According to BP there were three flow indicators from the well before the explosion. One was 51 minutes before the explosion when more fluid began flowing out of the well than was being pumped in. Another flow indicator was 41 minutes before the explosion when the pump was shut down for a "sheen" test, yet the well continued to flow instead of stopping and drill pipe pressure also unexpectedly increased. Then, 18 minutes before the explosion, abnormal pressures and mud returns were observed and the pump was abruptly shut down. The data suggests that the crew may have attempted mechanical interventions at that point to control the pressure, but soon after, the flow out and pressure increased dramatically and the explosion took place. Further, BP’s preliminary findings indicate that there were other events in the 24 hours before the explosion that require further inquiry.

The report isn't conclusive; the information is drawn from company documents, and so far each company involved has pointed the finger at the others for failures on the rig that might have lead to the blast. Hearings on the explosion and spill continue today in Louisiana focusing on what happened on the rig that day. In Washington, the House Natural Resources Committee will hold hearings Wednesday with government regulators overseeing drilling, and on Thursday with the CEOs of companies involved in the accident.

We're Still at War: Photo of the Day for May 26, 2010

Wed May 26, 2010 7:45 AM EDT

 

Lance Cpl. Justin Roy of Lafayette, La., an infantryman who serves with Company F, Anti-terrorism Battalion, 4th Marine Division, engages targets during live-fire urban combat marksmanship training conducted by US Marines and Moroccan soldiers as part of Exercise African Lion 2010 at Morocco Military Base Tifnit May 19. Photo via the US Army photo by Sgt. Whitney Houston.

Senate Standoff on Spill Liability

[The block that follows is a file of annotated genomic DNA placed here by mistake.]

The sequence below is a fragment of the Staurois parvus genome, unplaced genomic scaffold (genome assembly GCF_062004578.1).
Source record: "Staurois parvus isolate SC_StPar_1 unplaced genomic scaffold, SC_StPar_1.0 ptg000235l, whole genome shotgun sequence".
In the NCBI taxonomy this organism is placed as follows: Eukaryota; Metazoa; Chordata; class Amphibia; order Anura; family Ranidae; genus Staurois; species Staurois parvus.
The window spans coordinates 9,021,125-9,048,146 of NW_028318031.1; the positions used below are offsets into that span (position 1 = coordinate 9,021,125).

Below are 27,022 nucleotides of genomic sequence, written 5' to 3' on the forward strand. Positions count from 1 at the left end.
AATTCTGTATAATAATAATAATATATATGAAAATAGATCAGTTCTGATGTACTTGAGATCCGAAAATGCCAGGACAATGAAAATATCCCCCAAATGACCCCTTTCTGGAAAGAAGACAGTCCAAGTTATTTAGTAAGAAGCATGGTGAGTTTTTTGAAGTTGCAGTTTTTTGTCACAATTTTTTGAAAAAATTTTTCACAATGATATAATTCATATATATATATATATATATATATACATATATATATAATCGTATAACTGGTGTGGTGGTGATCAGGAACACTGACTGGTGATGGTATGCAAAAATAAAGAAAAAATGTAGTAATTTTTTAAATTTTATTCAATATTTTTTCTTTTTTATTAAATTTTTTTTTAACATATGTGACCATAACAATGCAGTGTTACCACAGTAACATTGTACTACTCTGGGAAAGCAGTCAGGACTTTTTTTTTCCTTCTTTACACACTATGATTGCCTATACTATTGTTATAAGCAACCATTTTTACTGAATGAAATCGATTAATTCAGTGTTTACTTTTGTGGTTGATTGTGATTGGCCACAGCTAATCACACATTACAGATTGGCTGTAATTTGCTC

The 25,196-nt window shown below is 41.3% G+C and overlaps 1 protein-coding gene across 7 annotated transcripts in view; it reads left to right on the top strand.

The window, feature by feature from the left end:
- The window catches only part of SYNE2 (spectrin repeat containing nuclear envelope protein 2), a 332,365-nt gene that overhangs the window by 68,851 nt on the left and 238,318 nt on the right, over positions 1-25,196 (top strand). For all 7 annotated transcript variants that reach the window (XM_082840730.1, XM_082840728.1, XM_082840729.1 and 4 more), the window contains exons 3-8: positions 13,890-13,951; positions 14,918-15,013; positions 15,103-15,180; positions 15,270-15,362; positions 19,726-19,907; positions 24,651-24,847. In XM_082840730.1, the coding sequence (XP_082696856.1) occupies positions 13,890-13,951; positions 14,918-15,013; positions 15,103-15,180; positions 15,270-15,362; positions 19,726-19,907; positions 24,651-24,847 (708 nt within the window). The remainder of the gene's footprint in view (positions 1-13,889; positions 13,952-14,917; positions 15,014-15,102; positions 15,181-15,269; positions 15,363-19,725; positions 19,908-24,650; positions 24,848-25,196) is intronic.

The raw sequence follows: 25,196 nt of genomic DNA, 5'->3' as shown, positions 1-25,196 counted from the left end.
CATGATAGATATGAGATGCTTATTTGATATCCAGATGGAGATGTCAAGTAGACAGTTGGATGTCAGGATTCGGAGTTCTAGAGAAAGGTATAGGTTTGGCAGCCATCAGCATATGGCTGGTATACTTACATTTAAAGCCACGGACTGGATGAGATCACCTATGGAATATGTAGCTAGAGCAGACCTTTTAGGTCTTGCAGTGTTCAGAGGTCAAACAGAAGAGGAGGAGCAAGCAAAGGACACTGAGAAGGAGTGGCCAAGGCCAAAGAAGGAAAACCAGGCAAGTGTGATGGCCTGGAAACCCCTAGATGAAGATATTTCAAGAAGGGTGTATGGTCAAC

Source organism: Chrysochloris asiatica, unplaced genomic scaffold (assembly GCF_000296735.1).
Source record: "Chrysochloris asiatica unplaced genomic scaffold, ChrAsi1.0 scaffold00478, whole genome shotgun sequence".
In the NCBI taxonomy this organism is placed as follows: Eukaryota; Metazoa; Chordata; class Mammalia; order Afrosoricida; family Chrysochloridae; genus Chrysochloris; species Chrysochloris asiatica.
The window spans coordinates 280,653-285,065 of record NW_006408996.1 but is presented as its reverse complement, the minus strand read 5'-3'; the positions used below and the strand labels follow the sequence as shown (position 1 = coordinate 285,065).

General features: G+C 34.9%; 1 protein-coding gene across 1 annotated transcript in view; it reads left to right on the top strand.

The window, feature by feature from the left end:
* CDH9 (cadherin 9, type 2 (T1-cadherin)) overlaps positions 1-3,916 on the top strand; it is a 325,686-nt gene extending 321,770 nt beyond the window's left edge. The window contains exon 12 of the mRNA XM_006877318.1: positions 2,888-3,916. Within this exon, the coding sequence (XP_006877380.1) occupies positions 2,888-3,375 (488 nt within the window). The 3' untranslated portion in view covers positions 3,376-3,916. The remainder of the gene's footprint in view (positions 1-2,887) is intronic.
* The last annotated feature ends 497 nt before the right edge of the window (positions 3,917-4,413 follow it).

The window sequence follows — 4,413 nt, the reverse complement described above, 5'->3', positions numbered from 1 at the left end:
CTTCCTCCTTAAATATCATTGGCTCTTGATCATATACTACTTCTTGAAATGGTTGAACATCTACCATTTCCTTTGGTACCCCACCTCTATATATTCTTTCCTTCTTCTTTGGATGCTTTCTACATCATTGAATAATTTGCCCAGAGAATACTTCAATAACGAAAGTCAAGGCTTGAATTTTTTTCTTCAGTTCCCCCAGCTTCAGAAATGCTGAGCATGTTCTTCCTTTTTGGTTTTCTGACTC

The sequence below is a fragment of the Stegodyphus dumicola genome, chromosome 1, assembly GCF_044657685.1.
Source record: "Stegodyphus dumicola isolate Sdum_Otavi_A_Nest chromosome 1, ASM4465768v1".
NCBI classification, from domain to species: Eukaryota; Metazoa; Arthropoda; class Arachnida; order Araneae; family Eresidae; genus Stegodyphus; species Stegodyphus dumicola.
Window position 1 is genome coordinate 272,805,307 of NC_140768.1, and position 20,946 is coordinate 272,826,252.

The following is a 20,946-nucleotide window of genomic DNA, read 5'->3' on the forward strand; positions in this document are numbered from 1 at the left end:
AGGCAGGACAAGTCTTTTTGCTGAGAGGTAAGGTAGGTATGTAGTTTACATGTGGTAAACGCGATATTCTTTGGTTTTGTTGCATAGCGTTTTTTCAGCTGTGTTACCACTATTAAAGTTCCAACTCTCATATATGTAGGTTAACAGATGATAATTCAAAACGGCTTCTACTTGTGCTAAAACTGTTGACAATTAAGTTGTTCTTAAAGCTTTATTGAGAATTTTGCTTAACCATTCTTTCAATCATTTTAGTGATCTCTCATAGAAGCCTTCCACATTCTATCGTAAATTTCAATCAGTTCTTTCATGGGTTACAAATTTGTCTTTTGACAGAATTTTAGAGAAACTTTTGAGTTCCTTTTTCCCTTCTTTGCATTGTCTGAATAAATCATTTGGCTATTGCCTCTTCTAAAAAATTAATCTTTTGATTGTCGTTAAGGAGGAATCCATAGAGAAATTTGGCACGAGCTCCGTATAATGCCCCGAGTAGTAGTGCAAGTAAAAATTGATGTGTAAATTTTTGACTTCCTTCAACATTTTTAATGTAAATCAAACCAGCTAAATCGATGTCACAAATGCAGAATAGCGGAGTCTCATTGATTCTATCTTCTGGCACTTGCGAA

| Wed May 26, 2010 6:00 AM EDT

After a third Republican block of a Democratic bill to raise the liability on oil spills, the GOP put forward its own bill on Tuesday afternoon. This one would eliminate the cap only for the current spill, but not change the cap set under the Oil Pollution Act for future spills, which stands at $75 million.

The new bill comes from Lisa Murkowski (R-Alaska) and David Vitter (R-La.), and also contains provisions that would expedite the claims process for Gulf residents. Vitter said on the floor that their measure would hold BP to its pledge to cover all costs related to the current spill. "That's a contract offer," he said on the floor Tuesday. "We're saying we'll take it."

Murkowski blocked a first effort from Democrats to bring up a bill that would have raised the cap to $10 billion. James Inhofe (R-Okla.) blocked the same measure last week as well as a revised measure that would eliminate the cap outright on Tuesday. Murkowski said in a statement that she thinks the standard liability should be raised, but that "Congress needs to carefully consider what the appropriate cap should be" before proceeding.

Robert Menendez (D-NJ), cosponsor of Democratic effort to remove the cap, in turn blocked the Murkowski-Vitter bill Tuesday. "What happens when, God forbid, this happens again and the company doesn't make this kind of offer," Menendez said.

Both parties have accused the other of grandstanding on the issue. Meanwhile, oil is still gushing into the Gulf at an unknown rate and the liability cap remains a measly $75 million. Our Senate at work, folks! Never letting a good environmental disaster get in the way of partisan squabbling.

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What Went Wrong in the Gulf?